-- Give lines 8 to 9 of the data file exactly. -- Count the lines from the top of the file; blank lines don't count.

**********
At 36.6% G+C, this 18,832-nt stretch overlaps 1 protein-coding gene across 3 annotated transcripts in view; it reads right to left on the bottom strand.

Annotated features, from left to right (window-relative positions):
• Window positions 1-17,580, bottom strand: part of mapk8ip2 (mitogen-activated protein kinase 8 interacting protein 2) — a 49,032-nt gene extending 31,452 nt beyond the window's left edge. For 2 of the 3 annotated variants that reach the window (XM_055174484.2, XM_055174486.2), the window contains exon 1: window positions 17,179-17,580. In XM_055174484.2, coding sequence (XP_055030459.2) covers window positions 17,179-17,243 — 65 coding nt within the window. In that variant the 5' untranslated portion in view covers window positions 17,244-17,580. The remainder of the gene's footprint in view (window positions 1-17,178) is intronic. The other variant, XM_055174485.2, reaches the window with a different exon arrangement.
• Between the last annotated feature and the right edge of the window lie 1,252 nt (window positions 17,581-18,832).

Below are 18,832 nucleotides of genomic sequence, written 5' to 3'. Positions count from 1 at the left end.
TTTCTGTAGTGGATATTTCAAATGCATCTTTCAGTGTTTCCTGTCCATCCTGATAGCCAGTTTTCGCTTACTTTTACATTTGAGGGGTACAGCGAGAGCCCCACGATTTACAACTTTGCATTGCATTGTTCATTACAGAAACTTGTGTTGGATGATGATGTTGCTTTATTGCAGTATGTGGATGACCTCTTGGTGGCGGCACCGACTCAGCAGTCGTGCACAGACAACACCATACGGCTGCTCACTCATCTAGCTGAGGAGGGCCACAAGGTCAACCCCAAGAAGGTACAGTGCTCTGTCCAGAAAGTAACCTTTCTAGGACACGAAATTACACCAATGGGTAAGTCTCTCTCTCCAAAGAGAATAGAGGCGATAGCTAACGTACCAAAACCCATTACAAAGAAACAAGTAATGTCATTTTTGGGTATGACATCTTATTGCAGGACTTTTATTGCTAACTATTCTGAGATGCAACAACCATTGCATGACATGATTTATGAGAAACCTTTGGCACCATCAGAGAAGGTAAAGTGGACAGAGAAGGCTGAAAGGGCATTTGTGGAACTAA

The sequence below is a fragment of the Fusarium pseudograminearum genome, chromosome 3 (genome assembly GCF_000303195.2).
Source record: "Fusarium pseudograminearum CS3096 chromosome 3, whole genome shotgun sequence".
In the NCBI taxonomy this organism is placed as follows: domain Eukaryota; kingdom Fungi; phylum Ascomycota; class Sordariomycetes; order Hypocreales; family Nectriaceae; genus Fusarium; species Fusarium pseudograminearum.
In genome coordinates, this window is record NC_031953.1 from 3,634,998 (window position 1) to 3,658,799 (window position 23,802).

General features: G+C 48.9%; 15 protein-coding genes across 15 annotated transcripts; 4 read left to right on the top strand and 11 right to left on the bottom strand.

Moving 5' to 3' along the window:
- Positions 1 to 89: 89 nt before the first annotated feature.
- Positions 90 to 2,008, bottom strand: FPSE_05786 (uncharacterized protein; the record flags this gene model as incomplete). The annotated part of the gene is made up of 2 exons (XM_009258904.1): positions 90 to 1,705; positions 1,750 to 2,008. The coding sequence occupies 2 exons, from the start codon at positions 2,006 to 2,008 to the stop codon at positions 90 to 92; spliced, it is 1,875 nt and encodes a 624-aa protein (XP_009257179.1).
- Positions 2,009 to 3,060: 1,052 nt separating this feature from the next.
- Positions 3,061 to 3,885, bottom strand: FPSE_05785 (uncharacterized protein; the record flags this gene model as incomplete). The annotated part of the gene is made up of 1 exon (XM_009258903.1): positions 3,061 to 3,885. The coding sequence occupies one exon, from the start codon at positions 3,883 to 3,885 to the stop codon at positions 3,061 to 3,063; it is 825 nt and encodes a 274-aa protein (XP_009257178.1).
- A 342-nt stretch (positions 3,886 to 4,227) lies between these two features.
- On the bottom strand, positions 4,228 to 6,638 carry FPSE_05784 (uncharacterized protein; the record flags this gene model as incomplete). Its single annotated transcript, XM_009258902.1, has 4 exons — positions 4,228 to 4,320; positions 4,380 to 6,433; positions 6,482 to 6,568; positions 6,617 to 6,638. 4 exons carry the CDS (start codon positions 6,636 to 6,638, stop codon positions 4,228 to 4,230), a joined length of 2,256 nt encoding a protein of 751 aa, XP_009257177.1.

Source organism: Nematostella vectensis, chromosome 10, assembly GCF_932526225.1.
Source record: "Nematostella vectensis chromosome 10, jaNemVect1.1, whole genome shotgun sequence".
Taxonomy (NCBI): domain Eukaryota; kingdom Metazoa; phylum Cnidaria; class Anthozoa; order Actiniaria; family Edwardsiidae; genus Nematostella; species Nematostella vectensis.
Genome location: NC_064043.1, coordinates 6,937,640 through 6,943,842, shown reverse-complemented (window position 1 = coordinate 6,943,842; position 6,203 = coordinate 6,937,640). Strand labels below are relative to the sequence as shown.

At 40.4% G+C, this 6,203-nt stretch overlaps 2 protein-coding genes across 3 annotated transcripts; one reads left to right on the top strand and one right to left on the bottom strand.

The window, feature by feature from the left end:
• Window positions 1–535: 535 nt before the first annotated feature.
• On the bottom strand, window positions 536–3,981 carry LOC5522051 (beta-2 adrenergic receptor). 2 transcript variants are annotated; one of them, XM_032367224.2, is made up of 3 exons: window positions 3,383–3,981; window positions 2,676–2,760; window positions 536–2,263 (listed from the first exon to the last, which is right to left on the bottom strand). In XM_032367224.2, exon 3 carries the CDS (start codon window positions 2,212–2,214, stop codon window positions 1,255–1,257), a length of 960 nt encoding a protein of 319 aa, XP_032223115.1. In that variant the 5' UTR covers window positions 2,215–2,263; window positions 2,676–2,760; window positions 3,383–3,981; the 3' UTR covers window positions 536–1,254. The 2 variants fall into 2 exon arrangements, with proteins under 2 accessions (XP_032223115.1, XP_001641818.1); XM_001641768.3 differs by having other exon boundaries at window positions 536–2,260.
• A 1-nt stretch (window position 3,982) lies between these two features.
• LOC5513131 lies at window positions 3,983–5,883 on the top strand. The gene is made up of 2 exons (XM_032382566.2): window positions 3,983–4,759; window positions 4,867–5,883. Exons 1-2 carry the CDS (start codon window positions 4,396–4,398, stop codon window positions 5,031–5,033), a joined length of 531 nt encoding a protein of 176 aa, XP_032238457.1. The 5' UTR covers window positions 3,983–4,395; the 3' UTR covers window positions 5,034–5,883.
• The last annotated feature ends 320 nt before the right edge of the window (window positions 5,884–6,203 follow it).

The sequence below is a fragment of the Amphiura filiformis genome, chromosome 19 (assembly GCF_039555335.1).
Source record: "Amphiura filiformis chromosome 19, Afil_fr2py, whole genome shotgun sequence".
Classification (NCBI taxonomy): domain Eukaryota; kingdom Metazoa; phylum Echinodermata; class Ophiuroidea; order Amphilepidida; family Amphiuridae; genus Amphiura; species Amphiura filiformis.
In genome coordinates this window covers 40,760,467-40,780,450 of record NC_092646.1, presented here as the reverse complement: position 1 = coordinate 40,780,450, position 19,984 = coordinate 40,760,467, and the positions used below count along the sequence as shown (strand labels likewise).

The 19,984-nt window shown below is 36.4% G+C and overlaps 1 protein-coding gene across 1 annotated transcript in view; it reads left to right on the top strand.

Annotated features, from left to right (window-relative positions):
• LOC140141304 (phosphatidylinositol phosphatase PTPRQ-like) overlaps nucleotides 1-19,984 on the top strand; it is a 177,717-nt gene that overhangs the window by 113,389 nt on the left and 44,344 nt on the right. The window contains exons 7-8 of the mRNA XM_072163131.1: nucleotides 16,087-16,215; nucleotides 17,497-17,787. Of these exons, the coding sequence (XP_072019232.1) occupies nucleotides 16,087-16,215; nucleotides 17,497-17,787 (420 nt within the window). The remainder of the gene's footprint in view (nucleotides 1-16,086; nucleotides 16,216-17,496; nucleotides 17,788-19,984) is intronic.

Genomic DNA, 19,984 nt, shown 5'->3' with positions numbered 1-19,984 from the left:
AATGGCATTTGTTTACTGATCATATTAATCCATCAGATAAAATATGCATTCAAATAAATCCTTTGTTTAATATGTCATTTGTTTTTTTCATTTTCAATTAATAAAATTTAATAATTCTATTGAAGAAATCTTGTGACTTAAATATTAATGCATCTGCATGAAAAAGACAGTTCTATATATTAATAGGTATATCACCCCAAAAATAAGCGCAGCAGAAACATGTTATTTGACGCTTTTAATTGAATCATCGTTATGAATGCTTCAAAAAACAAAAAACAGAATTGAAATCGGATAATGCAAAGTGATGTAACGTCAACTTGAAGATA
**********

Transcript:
Source record: "Fusarium pseudograminearum CS3096 chromosome 3, whole genome shotgun sequence".
In the NCBI taxonomy this organism is placed as follows: domain Eukaryota; kingdom Fungi; phylum Ascomycota; class Sordariomycetes; order Hypocreales; family Nectriaceae; genus Fusarium; species Fusarium pseudograminearum.